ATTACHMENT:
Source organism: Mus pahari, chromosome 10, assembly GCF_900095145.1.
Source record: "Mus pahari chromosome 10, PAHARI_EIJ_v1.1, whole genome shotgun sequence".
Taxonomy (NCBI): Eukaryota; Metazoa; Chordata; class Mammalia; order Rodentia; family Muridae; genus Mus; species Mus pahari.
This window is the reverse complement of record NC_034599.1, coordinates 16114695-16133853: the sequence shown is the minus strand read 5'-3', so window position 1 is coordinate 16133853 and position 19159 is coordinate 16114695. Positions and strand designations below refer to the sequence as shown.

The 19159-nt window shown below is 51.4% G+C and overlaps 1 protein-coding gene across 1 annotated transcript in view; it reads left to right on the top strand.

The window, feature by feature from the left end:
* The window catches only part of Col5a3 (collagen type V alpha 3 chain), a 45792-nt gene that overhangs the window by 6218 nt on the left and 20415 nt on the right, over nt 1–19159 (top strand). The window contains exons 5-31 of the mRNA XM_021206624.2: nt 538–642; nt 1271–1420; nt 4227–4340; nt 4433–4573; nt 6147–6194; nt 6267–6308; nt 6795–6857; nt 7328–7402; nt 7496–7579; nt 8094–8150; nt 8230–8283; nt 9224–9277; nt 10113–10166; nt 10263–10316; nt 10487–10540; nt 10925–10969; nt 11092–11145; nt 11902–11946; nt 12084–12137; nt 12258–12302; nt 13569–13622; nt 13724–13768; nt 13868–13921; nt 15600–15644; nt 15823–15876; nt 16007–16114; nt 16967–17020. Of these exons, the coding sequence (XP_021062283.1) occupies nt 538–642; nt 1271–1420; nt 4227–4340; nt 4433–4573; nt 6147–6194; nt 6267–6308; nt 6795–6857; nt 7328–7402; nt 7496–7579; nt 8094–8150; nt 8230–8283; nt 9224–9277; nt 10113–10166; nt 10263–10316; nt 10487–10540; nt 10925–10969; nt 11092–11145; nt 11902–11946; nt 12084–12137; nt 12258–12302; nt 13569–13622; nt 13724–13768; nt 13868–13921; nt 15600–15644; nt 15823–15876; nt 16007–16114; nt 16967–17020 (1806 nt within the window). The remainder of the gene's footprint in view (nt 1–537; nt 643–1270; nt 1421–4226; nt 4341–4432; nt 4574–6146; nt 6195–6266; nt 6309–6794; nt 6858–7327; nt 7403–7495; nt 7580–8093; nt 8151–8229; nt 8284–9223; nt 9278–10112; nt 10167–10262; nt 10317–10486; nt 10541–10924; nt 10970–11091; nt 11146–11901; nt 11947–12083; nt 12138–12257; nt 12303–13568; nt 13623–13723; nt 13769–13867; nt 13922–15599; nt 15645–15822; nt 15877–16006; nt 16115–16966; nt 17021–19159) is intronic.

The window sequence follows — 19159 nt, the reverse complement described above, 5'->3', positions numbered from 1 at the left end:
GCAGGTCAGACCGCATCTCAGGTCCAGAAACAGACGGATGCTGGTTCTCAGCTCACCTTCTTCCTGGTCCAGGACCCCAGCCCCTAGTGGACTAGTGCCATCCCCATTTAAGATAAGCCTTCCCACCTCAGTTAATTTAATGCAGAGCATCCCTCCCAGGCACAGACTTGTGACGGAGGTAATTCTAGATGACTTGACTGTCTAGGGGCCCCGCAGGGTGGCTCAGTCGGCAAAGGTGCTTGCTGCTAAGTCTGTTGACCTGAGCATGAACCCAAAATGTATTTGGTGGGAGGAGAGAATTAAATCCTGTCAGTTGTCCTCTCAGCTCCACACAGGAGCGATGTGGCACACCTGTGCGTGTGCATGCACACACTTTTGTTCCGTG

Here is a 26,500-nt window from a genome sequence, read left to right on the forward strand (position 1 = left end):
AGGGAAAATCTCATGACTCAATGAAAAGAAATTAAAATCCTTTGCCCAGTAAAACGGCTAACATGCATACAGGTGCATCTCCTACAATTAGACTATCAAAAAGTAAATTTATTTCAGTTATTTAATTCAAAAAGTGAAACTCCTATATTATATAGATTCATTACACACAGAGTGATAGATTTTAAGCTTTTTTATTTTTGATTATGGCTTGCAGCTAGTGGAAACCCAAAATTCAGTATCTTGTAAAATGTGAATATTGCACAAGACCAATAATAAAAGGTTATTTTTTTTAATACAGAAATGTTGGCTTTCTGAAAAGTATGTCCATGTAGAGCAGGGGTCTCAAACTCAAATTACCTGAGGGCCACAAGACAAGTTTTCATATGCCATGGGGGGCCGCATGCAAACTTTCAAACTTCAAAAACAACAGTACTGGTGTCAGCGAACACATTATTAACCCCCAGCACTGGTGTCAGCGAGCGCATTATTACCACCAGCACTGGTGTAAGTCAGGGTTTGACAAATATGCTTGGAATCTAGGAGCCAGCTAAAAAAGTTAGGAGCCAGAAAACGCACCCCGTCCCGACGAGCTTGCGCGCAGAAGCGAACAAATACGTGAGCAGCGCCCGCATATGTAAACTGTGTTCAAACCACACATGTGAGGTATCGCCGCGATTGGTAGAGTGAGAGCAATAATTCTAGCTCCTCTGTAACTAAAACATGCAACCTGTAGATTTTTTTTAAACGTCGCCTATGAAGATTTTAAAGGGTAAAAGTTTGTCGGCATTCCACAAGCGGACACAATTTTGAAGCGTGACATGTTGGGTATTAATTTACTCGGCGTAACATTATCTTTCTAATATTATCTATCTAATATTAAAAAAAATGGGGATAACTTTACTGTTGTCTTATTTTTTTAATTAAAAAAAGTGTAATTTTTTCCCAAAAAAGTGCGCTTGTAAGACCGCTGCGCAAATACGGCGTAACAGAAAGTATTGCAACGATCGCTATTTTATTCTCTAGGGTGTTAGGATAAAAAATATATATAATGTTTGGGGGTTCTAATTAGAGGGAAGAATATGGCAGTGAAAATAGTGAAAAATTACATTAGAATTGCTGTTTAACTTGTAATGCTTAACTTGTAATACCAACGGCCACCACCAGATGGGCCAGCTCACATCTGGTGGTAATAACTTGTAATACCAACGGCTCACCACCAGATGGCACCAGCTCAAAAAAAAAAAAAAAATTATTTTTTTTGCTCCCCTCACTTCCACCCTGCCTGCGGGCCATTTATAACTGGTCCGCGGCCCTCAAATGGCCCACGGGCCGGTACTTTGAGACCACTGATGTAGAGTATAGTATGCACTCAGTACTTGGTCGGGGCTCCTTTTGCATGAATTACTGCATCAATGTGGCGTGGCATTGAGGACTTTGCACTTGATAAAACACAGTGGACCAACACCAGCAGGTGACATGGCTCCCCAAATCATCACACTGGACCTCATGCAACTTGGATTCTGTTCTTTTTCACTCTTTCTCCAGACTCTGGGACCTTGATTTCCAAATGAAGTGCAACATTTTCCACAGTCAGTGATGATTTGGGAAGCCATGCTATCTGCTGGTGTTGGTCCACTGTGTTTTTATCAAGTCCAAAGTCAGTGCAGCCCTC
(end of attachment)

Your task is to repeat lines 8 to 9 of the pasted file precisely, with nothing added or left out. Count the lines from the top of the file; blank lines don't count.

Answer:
The window sequence follows — 19159 nt, the reverse complement described above, 5'->3', positions numbered from 1 at the left end:
GCAGGTCAGACCGCATCTCAGGTCCAGAAACAGACGGATGCTGGTTCTCAGCTCACCTTCTTCCTGGTCCAGGACCCCAGCCCCTAGTGGACTAGTGCCATCCCCATTTAAGATAAGCCTTCCCACCTCAGTTAATTTAATGCAGAGCATCCCTCCCAGGCACAGACTTGTGACGGAGGTAATTCTAGATGACTTGACTGTCTAGGGGCCCCGCAGGGTGGCTCAGTCGGCAAAGGTGCTTGCTGCTAAGTCTGTTGACCTGAGCATGAACCCAAAATGTATTTGGTGGGAGGAGAGAATTAAATCCTGTCAGTTGTCCTCTCAGCTCCACACAGGAGCGATGTGGCACACCTGTGCGTGTGCATGCACACACTTTTGTTCCGTG